The United States Geological Survey has finally confirmed that wastewater fracking is causing earthquakes — but not in all cases.
The United States Geological Survey (USGS) has finally confirmed that wastewater fracking is causing earthquakes, in a newly released report. According to the report, the state of Oklahoma has experienced the highest number of earthquakes thought to be caused by man-made activity in the central and eastern United States. The study maps 50 years of information for 17 zones believed to be sites of man-made earthquakes, spanning eight states. The proposal that injecting water into deep parts of the ground could lead to earthquakes has been under debate for decades, dating back to the 1960s when over 1,000 small earthquakes in Colorado were attributed to chemical waste fluid deposited inside a well 12,000 feet underground.
Researchers believe that additional studies could help authorities to better control the risks of wastewater fracking and man-made earthquakes. According to Caltech seismologist Egill Hauksson, wastewater fracking should stop once small earthquakes are felt. Seismic activity in the Midwest started increasing around 12 years ago but picked up significantly in the past few years, says seismologist Bill Ellsworth, the lead author of a new USGS study examining potential links between fracking and earthquakes in the region.
Earthquakes are common on this part of Earth, which is known to geologists as the Aleutian arc. This subduction is responsible for the many moderate to large earthquakes occurring each year here. USGS map showing (1) the locations of major populations and (2) the intensity of potential earthquake ground shaking that has a 2% chance of occurring in 50 years. More than 143 million Americans living in the 48 contiguous states are exposed to potentially damaging ground shaking from earthquakes.

Scientists with the USGS published this research online today in the journal Earthquake Spectra. The USGS shaking calculations consider the chance of an earthquake occurring in a 50-year time frame, as that is the typical lifetime of a building. USGS map showing the intensity of potential earthquake ground shaking that has a 2% chance of occurring in 50 years.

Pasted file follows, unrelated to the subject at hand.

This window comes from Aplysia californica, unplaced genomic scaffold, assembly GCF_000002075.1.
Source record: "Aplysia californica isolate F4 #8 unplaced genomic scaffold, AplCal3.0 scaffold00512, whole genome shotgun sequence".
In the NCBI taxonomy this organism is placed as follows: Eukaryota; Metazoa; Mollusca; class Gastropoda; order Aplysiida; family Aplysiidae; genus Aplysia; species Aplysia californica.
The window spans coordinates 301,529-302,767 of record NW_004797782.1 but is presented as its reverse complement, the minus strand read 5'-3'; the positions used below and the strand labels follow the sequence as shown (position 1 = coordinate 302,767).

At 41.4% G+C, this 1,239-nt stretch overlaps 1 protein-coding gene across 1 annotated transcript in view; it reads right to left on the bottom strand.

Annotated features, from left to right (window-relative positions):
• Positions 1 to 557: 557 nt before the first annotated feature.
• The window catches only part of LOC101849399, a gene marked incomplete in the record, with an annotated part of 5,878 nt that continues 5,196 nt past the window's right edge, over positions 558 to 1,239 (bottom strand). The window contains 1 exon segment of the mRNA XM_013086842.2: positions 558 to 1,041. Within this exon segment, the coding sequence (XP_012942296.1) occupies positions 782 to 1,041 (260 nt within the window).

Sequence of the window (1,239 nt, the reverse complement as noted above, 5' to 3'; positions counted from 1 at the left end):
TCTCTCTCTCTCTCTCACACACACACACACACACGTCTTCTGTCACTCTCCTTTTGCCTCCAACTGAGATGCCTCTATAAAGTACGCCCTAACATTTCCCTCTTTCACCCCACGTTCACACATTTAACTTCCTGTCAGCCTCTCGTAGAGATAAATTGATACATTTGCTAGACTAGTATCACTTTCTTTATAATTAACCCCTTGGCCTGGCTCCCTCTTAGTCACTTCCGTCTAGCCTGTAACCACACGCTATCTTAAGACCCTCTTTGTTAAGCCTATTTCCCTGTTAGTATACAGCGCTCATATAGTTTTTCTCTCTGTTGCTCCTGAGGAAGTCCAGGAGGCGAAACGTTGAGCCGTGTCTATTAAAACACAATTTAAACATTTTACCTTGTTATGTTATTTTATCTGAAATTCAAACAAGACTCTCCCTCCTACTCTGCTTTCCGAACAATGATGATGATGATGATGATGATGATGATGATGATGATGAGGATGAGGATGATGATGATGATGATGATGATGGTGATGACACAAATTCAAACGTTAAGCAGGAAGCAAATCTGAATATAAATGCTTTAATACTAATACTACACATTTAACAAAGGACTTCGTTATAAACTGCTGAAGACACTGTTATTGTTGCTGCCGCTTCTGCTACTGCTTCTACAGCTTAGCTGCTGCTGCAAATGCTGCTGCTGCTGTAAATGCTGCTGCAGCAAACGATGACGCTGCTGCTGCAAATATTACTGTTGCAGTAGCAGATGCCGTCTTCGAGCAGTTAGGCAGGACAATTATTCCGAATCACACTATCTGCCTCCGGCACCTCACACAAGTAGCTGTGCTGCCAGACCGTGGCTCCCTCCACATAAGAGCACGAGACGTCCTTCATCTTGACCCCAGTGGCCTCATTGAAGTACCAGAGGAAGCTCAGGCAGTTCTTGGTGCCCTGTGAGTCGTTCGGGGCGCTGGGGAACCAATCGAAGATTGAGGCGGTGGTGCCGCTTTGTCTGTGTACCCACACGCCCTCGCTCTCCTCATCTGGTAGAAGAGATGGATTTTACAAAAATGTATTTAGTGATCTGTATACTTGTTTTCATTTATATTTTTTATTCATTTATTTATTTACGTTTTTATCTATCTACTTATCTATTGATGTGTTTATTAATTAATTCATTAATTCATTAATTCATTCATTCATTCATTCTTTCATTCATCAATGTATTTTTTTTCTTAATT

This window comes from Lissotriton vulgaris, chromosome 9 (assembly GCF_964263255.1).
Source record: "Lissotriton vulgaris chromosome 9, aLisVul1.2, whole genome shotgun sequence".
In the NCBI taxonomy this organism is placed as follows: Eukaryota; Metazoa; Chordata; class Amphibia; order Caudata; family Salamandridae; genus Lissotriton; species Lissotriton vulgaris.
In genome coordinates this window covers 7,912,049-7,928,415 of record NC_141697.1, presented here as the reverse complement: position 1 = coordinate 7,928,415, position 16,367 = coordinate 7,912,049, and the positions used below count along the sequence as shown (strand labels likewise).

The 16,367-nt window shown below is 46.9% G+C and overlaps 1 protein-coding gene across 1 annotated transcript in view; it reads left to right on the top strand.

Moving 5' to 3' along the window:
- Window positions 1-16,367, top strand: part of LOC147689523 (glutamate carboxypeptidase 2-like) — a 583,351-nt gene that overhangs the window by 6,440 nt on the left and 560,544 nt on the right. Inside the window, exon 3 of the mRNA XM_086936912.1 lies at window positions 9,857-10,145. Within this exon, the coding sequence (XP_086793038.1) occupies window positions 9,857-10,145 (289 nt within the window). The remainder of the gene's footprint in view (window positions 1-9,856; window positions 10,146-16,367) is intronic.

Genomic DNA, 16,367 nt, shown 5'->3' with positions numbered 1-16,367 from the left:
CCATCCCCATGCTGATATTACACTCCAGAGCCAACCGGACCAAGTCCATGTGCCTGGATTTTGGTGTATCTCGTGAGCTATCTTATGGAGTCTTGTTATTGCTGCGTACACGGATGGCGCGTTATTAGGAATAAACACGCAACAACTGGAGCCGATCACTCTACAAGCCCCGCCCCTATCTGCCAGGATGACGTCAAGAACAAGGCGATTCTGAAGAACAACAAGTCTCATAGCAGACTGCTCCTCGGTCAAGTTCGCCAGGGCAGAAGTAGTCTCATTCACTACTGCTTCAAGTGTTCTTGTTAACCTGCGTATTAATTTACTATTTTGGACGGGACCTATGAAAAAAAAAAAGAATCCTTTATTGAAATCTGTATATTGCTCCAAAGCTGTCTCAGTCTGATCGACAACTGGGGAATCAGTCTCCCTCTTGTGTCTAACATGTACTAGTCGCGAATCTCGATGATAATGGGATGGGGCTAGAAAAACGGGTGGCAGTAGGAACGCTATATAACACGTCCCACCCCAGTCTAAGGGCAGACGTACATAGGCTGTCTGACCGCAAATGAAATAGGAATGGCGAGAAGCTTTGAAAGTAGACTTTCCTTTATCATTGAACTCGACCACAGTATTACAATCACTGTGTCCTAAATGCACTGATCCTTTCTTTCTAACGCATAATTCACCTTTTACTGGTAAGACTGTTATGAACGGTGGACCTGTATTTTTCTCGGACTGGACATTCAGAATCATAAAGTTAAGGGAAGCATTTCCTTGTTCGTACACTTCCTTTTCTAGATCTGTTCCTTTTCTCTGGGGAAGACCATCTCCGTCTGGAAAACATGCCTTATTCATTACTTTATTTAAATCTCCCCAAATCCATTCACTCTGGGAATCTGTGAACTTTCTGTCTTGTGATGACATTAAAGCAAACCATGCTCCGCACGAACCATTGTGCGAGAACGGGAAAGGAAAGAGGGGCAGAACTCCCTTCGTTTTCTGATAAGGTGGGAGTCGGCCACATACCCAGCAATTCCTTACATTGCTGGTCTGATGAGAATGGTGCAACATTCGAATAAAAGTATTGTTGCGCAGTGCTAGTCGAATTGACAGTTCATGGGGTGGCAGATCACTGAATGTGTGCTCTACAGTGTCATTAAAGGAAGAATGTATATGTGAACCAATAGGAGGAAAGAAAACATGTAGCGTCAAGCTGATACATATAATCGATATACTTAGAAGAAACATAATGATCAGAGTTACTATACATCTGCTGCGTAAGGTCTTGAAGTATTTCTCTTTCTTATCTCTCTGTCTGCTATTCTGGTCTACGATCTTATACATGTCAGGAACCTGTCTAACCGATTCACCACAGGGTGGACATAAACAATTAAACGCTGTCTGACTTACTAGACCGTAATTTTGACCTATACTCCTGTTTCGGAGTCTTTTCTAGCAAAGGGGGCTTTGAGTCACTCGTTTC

Earthquakes due to human activity—or induced seismicity—were not accounted for in these estimations.
The USGS conducts research necessary to monitor earthquakes, characterize and identify earthquake hazards, assess earthquake risks and maintain suitable seismic hazard maps in support of building codes.
When the byproduct wastewater is injected thousands of feet into the ground, in the process known as wastewater fracking, the water can result in earthquakes — by disturbing faults that have not moved for long periods of time.
The areas are said to all be in locations near wastewater fracking sites or other industrial activities considered capable of causing earthquakes. There are also proposals for developing upgraded seismic sensors to better track earthquakes that are smaller in magnitude. Since 1970, the baseline for earthquakes in the Midwest measuring above a 3.0 hovered at around 21 per year, but beginning in 2001, that number began to rise.
We don't yet know why only a few of the tens of thousands of wastewater disposal wells have induced earthquakes, or whether any specific planned well is particularly likely to cause a quake. After a series of earthquakes in northeastern Ohio, including a 4.0 quake in Youngstown on New Year's Eve, state regulators ordered natural gas drillers to suspend development of several deep-injection wastewater wells and issued a new set of standards for frack-water disposal.
EDT (0700 UTC) Friday morning in the earthquake-prone, sparsely populated Aleutian arc, some 400 miles (600 km) from Anchorage.

Geological Survey (USGS) says a 6.7-magnitude earthquake has struck off in an earthquake-prone, sparsely populated region off the southwest coast of Alaska.
National Seismic Hazard Maps, which identify where future earthquakes will occur, how often they will occur, and how strongly the ground will likely shake as a result. USGS scientists are currently researching ways to understand potential ground shaking from induced earthquakes and incorporate that knowledge in U.S. USGS scientists also continue to work with user communities throughout the nation to ensure that USGS earthquake hazard information and products are readily available, easily understood and appropriately used for earthquake mitigation and response planning.
Read moreCelebrating a Century of Partnerships in Parks: USGS, NPS, and 100 Years of Science. Scroll through our gallery as we look back on yet another year of eye-opening USGS science for our changing world.
The water caused pressure changes underground, leading to an earthquake felt in at least 17 states. The high pressure used to pump water into waste wells can cause those faults to shift, and the water itself can lubricate already-stressed faults, easing their movement and making an earthquake-causing slip more likely. Researchers analyzed high-resolution population data and infrastructure data to determine populations exposed to specific levels of earthquake hazard.
And while there have been no confirmed cases of major earthquakes resulting from the injection of wastewater into the ground near major faults, the possibility can't be eliminated, says Deputy Secretary of the Interior David Hayes.

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